• In the 1870 census of Joyners township, Wilson County, Gary Armstrong appears as a 20 year-old farm laborer sharing a household with 20 year-old George Batts. In the 1880 census, Upper Town Creek township, Edgecombe County: farmer Gary Armstrong, 30, wife Henrietta, 25, and children Cherry, 8, William, 6, James, 4, and Gary, 2. In the 1900 census of Toisnot township, Wilson County: farmer Garry Armstrong, 56, wife Henreta, 47, and children James H., 22, John H., 21, Moses, 19, Edward, 17, Mammie J., 15, Minnie, 13, and Hattie, 11. In the 1910 census of Toisnot township, Wilson County: farmer Garey Armstrong, 65, wife Henrietta, 55, James T., 30, Moses, 28, Mamie I., 24, and Minnie J., 22. In the 1920 census of Toisnot township, Wilson County, on Wilson Rocky Mount Road: farmer Gary Armstrong, 73, wife Henrietta, 65, and daughter Minnie, 28. Garey Armstrong died 1 February 1928. His death certificate lists his age as 82, his birthplace as Edgecombe County, and his parents as Abraham and Cherry Armstrong, both of Edgecombe.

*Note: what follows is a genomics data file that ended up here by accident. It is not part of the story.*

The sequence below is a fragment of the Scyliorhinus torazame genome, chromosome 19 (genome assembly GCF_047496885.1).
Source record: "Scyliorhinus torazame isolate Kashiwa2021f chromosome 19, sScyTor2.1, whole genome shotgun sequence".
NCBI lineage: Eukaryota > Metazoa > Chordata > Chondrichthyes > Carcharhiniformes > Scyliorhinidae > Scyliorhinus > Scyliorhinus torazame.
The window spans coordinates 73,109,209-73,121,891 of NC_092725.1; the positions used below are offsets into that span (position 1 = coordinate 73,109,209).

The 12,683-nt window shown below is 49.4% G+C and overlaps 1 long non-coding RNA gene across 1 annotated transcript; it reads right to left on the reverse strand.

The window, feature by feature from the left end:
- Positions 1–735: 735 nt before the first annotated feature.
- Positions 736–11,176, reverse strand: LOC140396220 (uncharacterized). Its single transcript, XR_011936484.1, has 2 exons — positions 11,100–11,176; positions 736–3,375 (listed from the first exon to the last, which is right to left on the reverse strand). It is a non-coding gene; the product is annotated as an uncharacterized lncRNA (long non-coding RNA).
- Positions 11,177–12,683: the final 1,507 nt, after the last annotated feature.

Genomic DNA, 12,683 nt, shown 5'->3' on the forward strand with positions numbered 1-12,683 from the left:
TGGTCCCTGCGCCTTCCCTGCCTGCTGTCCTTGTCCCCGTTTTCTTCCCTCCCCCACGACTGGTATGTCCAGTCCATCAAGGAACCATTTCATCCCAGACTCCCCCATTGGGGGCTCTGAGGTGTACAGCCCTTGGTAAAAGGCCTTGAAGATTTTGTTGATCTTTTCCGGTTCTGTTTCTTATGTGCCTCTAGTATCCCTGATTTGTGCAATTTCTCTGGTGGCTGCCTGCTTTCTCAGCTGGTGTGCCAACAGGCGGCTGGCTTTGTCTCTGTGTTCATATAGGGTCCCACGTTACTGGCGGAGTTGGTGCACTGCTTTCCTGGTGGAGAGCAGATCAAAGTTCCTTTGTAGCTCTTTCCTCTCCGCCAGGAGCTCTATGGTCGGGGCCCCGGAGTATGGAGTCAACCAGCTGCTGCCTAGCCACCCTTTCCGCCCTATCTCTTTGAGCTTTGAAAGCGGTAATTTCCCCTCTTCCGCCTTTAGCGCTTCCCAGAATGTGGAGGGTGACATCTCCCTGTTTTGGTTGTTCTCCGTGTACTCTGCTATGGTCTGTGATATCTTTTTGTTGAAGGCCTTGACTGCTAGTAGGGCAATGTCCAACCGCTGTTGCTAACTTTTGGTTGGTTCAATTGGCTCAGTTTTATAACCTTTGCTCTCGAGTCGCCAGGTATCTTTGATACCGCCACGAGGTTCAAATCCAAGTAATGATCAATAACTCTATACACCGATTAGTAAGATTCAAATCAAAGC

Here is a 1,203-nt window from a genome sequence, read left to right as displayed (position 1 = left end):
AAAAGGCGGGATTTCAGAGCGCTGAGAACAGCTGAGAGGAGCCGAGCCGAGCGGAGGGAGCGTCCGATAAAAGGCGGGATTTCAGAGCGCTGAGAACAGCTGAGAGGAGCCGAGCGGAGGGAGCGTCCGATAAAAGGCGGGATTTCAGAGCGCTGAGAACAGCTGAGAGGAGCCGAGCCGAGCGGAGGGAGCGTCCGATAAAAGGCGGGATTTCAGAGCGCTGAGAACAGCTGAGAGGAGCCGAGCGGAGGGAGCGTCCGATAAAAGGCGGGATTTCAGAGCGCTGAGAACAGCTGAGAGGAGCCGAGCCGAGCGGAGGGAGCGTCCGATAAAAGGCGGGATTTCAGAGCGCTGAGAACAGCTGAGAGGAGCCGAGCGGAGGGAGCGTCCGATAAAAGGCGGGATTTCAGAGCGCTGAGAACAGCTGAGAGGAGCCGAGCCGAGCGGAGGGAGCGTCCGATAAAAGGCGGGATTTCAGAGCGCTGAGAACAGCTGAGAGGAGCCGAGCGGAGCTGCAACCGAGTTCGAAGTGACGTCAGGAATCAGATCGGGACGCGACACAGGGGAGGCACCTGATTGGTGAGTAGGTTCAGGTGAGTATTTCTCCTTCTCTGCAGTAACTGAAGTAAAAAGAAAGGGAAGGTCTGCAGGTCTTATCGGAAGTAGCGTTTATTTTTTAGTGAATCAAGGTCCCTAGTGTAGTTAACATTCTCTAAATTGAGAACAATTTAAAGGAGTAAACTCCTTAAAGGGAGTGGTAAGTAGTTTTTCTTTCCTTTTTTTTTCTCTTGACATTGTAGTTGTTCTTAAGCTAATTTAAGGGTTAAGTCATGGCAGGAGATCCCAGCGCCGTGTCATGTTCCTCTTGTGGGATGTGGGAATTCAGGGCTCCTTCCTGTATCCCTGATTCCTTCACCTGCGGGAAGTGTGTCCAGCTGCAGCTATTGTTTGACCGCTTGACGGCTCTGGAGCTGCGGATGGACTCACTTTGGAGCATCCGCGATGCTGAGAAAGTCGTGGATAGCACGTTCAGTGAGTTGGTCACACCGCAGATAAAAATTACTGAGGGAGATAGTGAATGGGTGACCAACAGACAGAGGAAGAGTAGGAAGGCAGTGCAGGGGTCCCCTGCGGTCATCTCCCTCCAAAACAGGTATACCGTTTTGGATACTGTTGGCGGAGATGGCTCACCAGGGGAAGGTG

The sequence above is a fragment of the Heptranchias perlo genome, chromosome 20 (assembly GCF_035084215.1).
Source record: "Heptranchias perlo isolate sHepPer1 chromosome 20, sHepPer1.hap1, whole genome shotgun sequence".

• Gary and Nelson Armstrong were, in fact, brothers. In the 1870 census of Joyners township, Wilson County: Abraham Armstrong, 52, wife Cherry, 32, and children Nancy, 16, Haywood, 14, Nelson, 12, Joshua, 11, and Burlee, 7. On 10 January 1884, Nelson Armstrong married Mary Ann Bulluck in Edgecombe County. In the 1900 census of Toisnot township, Wilson County: farmer Nelson Armstrong, 45, wife Mary Ann, 40, and children Mamie, 15, Hattie, 13, and Henry, 12. In the 1910 census of Toisnot, Wilson County, on Wells Daws Avenue, Nelson Armstrong, 58, Mary, 45, daughter Hattie Armstrong, 22, son Henry Armstrong, 20, son-in-law Thomas Hilliard, 25 daughter Mamie, 24, and their children Carnelia, 3, and Magnora Hilliard, 2. In the 1920 census of Toisnot, Wilson County: Nelson Armstrong, 60, wife Mary, 50, and boarder Grover Barnes, 19. In the 1930 census of Toisnot, Wilson County: Henry Armstrong, 42, wife Mimia, 33, and children Mary, 11, Fred, 8, Rosa, 6, Clarence, 4, and Nathan, 1, plus widower father Nelson, 75. Nelson Armstrong died 8 December 1934 in Toisnot township.